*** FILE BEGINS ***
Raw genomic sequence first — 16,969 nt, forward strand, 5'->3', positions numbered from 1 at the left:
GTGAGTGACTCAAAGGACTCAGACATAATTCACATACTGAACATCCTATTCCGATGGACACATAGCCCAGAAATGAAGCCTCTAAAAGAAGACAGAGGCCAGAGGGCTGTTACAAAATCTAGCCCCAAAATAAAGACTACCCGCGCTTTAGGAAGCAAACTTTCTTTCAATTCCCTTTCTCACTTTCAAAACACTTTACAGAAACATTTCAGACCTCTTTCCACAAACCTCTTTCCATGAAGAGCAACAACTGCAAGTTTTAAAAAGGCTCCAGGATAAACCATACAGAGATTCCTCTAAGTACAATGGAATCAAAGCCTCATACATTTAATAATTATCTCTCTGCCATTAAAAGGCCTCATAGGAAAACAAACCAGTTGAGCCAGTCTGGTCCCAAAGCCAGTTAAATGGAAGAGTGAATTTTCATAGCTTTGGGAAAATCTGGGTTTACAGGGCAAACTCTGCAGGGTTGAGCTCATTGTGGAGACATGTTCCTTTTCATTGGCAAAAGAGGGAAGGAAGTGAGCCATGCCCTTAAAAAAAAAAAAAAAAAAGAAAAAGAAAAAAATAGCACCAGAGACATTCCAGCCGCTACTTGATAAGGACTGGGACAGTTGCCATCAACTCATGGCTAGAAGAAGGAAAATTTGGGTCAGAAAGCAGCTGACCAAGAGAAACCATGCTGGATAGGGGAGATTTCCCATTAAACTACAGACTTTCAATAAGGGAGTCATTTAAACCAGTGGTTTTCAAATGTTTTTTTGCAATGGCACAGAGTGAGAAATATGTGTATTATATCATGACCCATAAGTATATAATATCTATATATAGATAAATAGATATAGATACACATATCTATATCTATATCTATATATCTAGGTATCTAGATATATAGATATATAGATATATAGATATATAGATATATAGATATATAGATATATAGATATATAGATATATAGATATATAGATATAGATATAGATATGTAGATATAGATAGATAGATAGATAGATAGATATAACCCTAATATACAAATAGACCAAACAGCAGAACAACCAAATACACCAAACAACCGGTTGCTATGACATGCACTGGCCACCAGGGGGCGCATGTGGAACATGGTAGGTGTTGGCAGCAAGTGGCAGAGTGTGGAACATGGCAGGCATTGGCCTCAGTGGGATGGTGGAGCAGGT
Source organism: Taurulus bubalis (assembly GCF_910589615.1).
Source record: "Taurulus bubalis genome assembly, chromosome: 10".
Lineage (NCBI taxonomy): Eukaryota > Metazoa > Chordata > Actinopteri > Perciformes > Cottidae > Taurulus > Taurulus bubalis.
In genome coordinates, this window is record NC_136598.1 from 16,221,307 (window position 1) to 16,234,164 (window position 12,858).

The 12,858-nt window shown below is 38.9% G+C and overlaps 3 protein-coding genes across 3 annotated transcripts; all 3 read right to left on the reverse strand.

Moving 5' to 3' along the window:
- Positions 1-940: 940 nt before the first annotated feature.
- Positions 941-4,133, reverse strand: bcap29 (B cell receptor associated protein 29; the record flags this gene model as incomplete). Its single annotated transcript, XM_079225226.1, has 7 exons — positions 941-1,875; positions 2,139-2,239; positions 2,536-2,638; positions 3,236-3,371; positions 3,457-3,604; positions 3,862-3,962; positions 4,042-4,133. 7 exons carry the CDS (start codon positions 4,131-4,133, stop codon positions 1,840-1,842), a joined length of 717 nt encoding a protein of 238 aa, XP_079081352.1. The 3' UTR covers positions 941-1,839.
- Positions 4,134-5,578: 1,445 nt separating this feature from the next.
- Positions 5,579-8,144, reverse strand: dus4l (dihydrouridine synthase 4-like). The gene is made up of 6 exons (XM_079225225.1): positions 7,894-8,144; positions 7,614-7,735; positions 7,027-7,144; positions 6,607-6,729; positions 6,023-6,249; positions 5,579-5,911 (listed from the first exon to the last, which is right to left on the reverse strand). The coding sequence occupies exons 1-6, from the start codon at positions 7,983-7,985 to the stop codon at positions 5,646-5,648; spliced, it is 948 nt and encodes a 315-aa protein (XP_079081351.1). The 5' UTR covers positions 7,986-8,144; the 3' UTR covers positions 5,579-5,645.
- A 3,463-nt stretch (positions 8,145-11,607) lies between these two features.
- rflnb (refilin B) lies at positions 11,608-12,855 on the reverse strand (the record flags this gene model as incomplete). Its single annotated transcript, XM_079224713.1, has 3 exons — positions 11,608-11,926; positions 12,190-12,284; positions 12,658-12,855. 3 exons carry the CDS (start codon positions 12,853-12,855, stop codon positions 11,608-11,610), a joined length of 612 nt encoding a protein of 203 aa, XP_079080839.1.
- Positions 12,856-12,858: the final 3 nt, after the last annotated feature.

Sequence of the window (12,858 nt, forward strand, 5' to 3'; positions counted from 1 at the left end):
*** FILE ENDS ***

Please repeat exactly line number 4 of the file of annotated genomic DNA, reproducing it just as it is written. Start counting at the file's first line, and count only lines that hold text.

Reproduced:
Source record: "Taurulus bubalis genome assembly, chromosome: 10".